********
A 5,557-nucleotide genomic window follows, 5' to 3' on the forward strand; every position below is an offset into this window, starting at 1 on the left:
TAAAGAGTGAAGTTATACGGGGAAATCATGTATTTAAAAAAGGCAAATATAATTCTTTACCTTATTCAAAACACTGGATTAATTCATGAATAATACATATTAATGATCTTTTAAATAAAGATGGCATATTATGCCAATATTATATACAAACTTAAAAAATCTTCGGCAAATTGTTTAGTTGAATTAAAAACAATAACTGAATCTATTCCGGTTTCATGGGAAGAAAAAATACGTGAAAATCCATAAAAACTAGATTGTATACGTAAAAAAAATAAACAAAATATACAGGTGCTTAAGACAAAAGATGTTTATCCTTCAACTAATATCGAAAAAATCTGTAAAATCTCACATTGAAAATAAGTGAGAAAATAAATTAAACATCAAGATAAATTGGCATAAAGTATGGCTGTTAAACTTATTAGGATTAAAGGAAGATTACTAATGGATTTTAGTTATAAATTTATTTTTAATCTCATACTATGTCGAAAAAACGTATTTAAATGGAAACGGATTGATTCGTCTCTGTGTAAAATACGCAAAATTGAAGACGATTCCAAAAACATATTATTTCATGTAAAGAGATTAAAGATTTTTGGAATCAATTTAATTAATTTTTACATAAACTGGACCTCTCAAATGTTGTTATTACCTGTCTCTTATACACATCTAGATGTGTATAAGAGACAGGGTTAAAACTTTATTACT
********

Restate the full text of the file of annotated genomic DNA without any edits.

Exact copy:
A 5,557-nucleotide genomic window follows, 5' to 3' on the forward strand; every position below is an offset into this window, starting at 1 on the left:
TAAAGAGTGAAGTTATACGGGGAAATCATGTATTTAAAAAAGGCAAATATAATTCTTTACCTTATTCAAAACACTGGATTAATTCATGAATAATACATATTAATGATCTTTTAAATAAAGATGGCATATTATGCCAATATTATATACAAACTTAAAAAATCTTCGGCAAATTGTTTAGTTGAATTAAAAACAATAACTGAATCTATTCCGGTTTCATGGGAAGAAAAAATACGTGAAAATCCATAAAAACTAGATTGTATACGTAAAAAAAATAAACAAAATATACAGGTGCTTAAGACAAAAGATGTTTATCCTTCAACTAATATCGAAAAAATCTGTAAAATCTCACATTGAAAATAAGTGAGAAAATAAATTAAACATCAAGATAAATTGGCATAAAGTATGGCTGTTAAACTTATTAGGATTAAAGGAAGATTACTAATGGATTTTAGTTATAAATTTATTTTTAATCTCATACTATGTCGAAAAAACGTATTTAAATGGAAACGGATTGATTCGTCTCTGTGTAAAATACGCAAAATTGAAGACGATTCCAAAAACATATTATTTCATGTAAAGAGATTAAAGATTTTTGGAATCAATTTAATTAATTTTTACATAAACTGGACCTCTCAAATGTTGTTATTACCTGTCTCTTATACACATCTAGATGTGTATAAGAGACAGGGTTAAAACTTTATTACT